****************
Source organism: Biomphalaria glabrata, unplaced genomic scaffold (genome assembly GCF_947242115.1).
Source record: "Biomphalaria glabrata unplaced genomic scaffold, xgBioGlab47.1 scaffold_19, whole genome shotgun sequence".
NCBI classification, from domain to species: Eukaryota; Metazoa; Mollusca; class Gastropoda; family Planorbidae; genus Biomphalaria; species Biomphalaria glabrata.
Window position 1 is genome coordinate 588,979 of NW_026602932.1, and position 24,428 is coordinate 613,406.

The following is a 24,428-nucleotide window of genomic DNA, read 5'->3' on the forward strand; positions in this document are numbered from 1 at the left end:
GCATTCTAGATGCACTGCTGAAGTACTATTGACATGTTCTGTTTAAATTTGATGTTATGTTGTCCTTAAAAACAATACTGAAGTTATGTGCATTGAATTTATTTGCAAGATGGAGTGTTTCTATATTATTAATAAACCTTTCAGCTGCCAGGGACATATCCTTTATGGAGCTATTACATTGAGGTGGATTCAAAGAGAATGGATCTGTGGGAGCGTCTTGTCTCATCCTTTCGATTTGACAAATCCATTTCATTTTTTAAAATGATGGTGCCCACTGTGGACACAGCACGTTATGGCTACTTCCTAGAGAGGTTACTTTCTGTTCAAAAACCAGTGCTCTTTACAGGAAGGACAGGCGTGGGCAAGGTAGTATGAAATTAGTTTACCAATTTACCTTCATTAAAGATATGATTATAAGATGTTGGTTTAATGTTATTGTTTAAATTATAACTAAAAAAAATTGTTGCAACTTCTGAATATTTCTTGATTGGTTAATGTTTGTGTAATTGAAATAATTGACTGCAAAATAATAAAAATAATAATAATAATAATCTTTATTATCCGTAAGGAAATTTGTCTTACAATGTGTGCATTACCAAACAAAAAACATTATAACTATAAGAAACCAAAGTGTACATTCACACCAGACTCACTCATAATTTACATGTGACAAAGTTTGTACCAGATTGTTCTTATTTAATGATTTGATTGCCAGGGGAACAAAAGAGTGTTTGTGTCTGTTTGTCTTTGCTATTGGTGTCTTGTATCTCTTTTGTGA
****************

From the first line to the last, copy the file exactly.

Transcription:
Source organism: Biomphalaria glabrata, unplaced genomic scaffold (genome assembly GCF_947242115.1).
Source record: "Biomphalaria glabrata unplaced genomic scaffold, xgBioGlab47.1 scaffold_19, whole genome shotgun sequence".
NCBI classification, from domain to species: Eukaryota; Metazoa; Mollusca; class Gastropoda; family Planorbidae; genus Biomphalaria; species Biomphalaria glabrata.
Window position 1 is genome coordinate 588,979 of NW_026602932.1, and position 24,428 is coordinate 613,406.

The following is a 24,428-nucleotide window of genomic DNA, read 5'->3' on the forward strand; positions in this document are numbered from 1 at the left end:
GCATTCTAGATGCACTGCTGAAGTACTATTGACATGTTCTGTTTAAATTTGATGTTATGTTGTCCTTAAAAACAATACTGAAGTTATGTGCATTGAATTTATTTGCAAGATGGAGTGTTTCTATATTATTAATAAACCTTTCAGCTGCCAGGGACATATCCTTTATGGAGCTATTACATTGAGGTGGATTCAAAGAGAATGGATCTGTGGGAGCGTCTTGTCTCATCCTTTCGATTTGACAAATCCATTTCATTTTTTAAAATGATGGTGCCCACTGTGGACACAGCACGTTATGGCTACTTCCTAGAGAGGTTACTTTCTGTTCAAAAACCAGTGCTCTTTACAGGAAGGACAGGCGTGGGCAAGGTAGTATGAAATTAGTTTACCAATTTACCTTCATTAAAGATATGATTATAAGATGTTGGTTTAATGTTATTGTTTAAATTATAACTAAAAAAAATTGTTGCAACTTCTGAATATTTCTTGATTGGTTAATGTTTGTGTAATTGAAATAATTGACTGCAAAATAATAAAAATAATAATAATAATAATCTTTATTATCCGTAAGGAAATTTGTCTTACAATGTGTGCATTACCAAACAAAAAACATTATAACTATAAGAAACCAAAGTGTACATTCACACCAGACTCACTCATAATTTACATGTGACAAAGTTTGTACCAGATTGTTCTTATTTAATGATTTGATTGCCAGGGGAACAAAAGAGTGTTTGTGTCTGTTTGTCTTTGCTATTGGTGTCTTGTATCTCTTTTGTGA